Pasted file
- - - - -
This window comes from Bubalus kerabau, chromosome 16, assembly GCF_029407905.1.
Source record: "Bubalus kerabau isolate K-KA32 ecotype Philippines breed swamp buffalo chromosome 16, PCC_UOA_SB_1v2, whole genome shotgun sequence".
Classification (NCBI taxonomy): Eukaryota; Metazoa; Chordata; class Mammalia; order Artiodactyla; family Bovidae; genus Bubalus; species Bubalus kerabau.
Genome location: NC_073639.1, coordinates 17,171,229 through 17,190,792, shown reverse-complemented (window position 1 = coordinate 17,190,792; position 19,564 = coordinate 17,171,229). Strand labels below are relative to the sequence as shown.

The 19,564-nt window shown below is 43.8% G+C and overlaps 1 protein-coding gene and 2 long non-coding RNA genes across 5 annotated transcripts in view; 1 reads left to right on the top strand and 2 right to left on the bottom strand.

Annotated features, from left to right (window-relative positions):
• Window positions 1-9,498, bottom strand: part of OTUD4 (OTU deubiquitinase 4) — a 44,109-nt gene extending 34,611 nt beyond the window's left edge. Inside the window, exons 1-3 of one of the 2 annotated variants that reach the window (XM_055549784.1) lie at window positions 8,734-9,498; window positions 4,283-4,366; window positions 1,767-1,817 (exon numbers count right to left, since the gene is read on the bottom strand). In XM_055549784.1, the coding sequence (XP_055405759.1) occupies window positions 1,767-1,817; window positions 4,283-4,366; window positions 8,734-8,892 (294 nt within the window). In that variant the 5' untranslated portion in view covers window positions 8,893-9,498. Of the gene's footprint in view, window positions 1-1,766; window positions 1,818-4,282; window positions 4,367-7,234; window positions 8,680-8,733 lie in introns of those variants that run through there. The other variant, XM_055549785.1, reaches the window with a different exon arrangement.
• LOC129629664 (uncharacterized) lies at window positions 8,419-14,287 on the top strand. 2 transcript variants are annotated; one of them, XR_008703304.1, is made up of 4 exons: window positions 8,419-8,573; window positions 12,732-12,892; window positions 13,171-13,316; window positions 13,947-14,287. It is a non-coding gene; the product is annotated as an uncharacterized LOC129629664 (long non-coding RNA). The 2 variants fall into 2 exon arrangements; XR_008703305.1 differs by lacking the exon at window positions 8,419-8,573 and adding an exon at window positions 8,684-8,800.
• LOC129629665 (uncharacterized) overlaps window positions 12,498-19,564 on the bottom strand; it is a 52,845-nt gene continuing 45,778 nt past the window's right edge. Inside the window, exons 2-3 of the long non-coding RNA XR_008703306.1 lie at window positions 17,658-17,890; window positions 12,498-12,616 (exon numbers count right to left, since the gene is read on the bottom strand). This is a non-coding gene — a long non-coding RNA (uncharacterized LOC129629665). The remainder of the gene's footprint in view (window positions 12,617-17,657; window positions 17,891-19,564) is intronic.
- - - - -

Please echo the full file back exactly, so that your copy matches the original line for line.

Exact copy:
This window comes from Bubalus kerabau, chromosome 16, assembly GCF_029407905.1.
Source record: "Bubalus kerabau isolate K-KA32 ecotype Philippines breed swamp buffalo chromosome 16, PCC_UOA_SB_1v2, whole genome shotgun sequence".
Classification (NCBI taxonomy): Eukaryota; Metazoa; Chordata; class Mammalia; order Artiodactyla; family Bovidae; genus Bubalus; species Bubalus kerabau.
Genome location: NC_073639.1, coordinates 17,171,229 through 17,190,792, shown reverse-complemented (window position 1 = coordinate 17,190,792; position 19,564 = coordinate 17,171,229). Strand labels below are relative to the sequence as shown.

The 19,564-nt window shown below is 43.8% G+C and overlaps 1 protein-coding gene and 2 long non-coding RNA genes across 5 annotated transcripts in view; 1 reads left to right on the top strand and 2 right to left on the bottom strand.

Annotated features, from left to right (window-relative positions):
• Window positions 1-9,498, bottom strand: part of OTUD4 (OTU deubiquitinase 4) — a 44,109-nt gene extending 34,611 nt beyond the window's left edge. Inside the window, exons 1-3 of one of the 2 annotated variants that reach the window (XM_055549784.1) lie at window positions 8,734-9,498; window positions 4,283-4,366; window positions 1,767-1,817 (exon numbers count right to left, since the gene is read on the bottom strand). In XM_055549784.1, the coding sequence (XP_055405759.1) occupies window positions 1,767-1,817; window positions 4,283-4,366; window positions 8,734-8,892 (294 nt within the window). In that variant the 5' untranslated portion in view covers window positions 8,893-9,498. Of the gene's footprint in view, window positions 1-1,766; window positions 1,818-4,282; window positions 4,367-7,234; window positions 8,680-8,733 lie in introns of those variants that run through there. The other variant, XM_055549785.1, reaches the window with a different exon arrangement.
• LOC129629664 (uncharacterized) lies at window positions 8,419-14,287 on the top strand. 2 transcript variants are annotated; one of them, XR_008703304.1, is made up of 4 exons: window positions 8,419-8,573; window positions 12,732-12,892; window positions 13,171-13,316; window positions 13,947-14,287. It is a non-coding gene; the product is annotated as an uncharacterized LOC129629664 (long non-coding RNA). The 2 variants fall into 2 exon arrangements; XR_008703305.1 differs by lacking the exon at window positions 8,419-8,573 and adding an exon at window positions 8,684-8,800.
• LOC129629665 (uncharacterized) overlaps window positions 12,498-19,564 on the bottom strand; it is a 52,845-nt gene continuing 45,778 nt past the window's right edge. Inside the window, exons 2-3 of the long non-coding RNA XR_008703306.1 lie at window positions 17,658-17,890; window positions 12,498-12,616 (exon numbers count right to left, since the gene is read on the bottom strand). This is a non-coding gene — a long non-coding RNA (uncharacterized LOC129629665). The remainder of the gene's footprint in view (window positions 12,617-17,657; window positions 17,891-19,564) is intronic.